This Blog covers nature sightings and related news in the Calderdale area.
It includes all groups - Plants, animals and fungi with links to specialist sites.
Anyone wishing to become a member of this Blog and post sightings please contact us.
If you would like to join the Halifax Scientific Society either email me or come along to the next meeting.
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Friday, 26 August 2016


Our garden is literally hopping with this year's tiny frogs, but can anyone tell me how to judge the age of older frogs (we have just one in the garden) like the one in this picture?  Is it 1 year old - or 10?  I'd love to know!  Charlotte

Thursday, 25 August 2016

Siver Y moths arrived

Five of us were on Wadsworth Moor yesterday and we saw at least three Silver Y moths feeding on the heather nectar.

Tuesday, 23 August 2016

Snake evidence in Luddenden

A member of the public contacted me after finding this skin of a small snake which had been sloughed inside a lidded barbecue. They have to find somewhere rough to rub their mouth, to start the skin peeling back, then they crawl out of it, leaving it behind, often intact, and turned inside out.

The young father was concerned it might be an Adder near his garden. I could reassure him after checking with a hand lens that it wasn't an Adder. Also, unfortunately for us naturalists, it wasn't a Grass Snake either. Both these native snakes have a central keel on each small dorsal scale, which shows easily on the slough, but this snake didn't have this feature. The keel is a raised line like the keel underneath a wooden boat.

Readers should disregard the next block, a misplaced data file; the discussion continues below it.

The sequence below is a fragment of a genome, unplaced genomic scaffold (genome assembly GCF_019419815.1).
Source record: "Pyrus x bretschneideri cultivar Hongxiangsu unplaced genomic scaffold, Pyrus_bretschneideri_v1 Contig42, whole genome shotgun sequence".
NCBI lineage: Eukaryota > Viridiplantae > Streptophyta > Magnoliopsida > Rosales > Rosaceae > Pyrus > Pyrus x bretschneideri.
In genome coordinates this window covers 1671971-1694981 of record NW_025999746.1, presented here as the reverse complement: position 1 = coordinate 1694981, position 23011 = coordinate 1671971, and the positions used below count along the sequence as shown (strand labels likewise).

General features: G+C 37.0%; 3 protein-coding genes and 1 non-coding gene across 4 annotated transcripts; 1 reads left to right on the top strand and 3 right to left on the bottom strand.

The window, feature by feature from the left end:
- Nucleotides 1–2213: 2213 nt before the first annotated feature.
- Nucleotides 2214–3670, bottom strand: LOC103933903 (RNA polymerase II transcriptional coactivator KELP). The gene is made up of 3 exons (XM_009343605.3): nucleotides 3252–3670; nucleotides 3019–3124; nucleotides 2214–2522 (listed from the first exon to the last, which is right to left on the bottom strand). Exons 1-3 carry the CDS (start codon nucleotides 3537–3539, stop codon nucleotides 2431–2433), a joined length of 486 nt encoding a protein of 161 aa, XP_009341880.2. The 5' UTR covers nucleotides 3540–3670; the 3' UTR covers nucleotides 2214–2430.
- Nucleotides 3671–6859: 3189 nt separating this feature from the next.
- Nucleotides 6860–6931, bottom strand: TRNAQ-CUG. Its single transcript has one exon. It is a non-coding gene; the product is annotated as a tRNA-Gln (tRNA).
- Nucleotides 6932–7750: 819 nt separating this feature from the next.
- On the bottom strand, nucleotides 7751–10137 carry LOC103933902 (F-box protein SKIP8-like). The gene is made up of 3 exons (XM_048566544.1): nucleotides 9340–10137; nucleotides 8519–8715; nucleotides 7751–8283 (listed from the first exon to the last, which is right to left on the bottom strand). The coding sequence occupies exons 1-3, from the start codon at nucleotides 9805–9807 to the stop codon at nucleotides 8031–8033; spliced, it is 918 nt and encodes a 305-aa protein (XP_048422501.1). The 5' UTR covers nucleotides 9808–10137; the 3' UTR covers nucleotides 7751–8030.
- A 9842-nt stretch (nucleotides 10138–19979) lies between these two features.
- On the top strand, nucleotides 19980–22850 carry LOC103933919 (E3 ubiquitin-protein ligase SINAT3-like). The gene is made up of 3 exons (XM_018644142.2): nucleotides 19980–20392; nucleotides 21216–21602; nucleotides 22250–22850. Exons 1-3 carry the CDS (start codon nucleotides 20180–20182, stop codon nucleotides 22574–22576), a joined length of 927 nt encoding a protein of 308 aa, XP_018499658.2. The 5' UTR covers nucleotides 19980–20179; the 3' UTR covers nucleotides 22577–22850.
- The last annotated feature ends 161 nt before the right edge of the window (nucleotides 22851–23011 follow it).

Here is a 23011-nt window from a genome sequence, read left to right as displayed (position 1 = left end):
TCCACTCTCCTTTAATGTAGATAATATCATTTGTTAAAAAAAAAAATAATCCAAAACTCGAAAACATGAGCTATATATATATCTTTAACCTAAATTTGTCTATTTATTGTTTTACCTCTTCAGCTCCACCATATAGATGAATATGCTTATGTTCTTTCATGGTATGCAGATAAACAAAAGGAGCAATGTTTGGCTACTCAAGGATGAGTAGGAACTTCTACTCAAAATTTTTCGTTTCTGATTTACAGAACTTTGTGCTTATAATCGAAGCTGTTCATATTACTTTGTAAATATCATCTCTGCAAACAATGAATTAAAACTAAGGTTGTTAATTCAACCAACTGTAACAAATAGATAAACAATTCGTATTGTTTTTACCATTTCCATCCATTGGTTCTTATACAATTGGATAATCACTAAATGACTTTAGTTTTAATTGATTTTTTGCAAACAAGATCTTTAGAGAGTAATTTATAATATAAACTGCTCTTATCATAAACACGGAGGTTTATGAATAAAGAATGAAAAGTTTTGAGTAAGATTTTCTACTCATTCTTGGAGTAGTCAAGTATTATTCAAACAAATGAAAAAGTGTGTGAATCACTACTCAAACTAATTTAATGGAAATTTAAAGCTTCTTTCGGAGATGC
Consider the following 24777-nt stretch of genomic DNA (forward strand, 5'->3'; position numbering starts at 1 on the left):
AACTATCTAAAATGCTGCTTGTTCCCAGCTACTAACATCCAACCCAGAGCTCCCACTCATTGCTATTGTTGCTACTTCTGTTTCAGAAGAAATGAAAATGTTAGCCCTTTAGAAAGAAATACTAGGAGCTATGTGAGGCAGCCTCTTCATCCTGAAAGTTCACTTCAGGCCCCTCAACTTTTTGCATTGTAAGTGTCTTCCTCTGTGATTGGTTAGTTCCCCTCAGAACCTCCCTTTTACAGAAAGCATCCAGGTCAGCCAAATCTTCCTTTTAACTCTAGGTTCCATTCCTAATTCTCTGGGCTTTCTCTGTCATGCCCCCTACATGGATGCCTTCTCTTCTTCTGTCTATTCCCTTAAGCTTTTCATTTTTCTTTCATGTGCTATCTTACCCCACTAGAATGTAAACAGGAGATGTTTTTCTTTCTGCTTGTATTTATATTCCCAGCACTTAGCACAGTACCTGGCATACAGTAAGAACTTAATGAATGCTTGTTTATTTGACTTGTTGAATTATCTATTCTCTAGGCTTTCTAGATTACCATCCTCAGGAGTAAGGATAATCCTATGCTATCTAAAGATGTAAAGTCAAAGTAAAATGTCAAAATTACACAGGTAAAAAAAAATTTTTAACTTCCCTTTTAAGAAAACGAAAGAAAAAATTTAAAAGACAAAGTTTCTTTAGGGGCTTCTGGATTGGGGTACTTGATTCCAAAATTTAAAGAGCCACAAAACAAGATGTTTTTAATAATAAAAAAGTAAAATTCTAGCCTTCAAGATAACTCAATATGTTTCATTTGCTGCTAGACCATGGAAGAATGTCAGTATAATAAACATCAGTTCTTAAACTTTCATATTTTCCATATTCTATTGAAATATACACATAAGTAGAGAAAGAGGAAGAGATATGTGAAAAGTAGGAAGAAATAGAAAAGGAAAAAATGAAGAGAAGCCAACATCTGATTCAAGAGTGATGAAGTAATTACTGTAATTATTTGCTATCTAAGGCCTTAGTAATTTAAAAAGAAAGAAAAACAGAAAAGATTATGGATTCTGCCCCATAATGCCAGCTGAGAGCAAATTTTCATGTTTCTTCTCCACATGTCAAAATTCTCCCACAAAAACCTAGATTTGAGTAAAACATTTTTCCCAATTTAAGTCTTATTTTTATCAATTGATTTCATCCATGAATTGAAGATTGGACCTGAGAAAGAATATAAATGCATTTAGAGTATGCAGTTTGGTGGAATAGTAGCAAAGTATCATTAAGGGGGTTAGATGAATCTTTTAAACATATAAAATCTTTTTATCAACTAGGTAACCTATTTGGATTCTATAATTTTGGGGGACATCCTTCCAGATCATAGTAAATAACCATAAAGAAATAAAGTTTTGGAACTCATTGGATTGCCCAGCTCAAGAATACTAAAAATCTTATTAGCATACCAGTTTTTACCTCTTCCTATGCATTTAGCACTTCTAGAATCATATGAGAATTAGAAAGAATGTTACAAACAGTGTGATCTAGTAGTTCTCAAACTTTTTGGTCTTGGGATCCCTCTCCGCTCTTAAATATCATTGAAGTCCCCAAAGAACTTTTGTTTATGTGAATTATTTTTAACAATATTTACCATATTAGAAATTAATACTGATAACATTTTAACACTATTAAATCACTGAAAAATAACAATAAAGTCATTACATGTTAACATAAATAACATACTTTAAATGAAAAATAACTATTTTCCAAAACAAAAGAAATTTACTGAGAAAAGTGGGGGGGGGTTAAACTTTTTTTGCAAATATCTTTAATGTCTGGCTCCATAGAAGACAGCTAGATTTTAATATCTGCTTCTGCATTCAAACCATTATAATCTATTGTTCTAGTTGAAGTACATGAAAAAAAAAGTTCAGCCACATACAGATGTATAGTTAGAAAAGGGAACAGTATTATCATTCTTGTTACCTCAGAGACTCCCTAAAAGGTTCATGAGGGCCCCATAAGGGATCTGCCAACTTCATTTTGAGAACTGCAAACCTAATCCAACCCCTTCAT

So it's most likely an escaped exotic pet. The only chance it could be a native snake is if someone has picked up a Smooth Snake on one of the few southern county heathlands they live on, and brought it home. (This would be a wildlife crime, as you need a license to handle Smooth Snakes - which don't have a keel on their dorsal scales.)       Reference: ARC Reptile ID Guide (online.) 

Thursday, 18 August 2016


Saw this tiny larvae about 5mm long, today in our garden at Todmorden. I think it is an Orange Ladybird larvae Halyzia 16-guttata and it used to be quite rare but has spread North over the last 20 years.

Both the adult and larvae feed on mildew. They used to be confined to Oak trees but now more common on Sycamore and Ash and were formerly an indicator of ancient woodland. It is my first sighting of the larvae

Wednesday, 10 August 2016

My first in 2016

Painted Lady Butterfly at Skircoat this afternoon. It didn't re-open its wings after I missed the brief chance I had to get its upper side. It seemed to be settling down for a rest low down on a wall. It was flying around fast when it first attracted my attention. 

Botany Ramble this Saturday

Peachysteve is leading a ramble along the canal bank from Mytholmroyd
this Saturday 13th August 2016.

Meet 10.30 for 10.40 at Mytholmroyd in the large free car park next to Russell Dean Furniture Showroom.

All welcome! We will be stopping for a picnic around lunchtime.

Common Ragwort with 
Cinnabar Moth caterpillar. 
 (last year.) SB 

For all the walks planned this year, click on " Welcome" at the top of the page.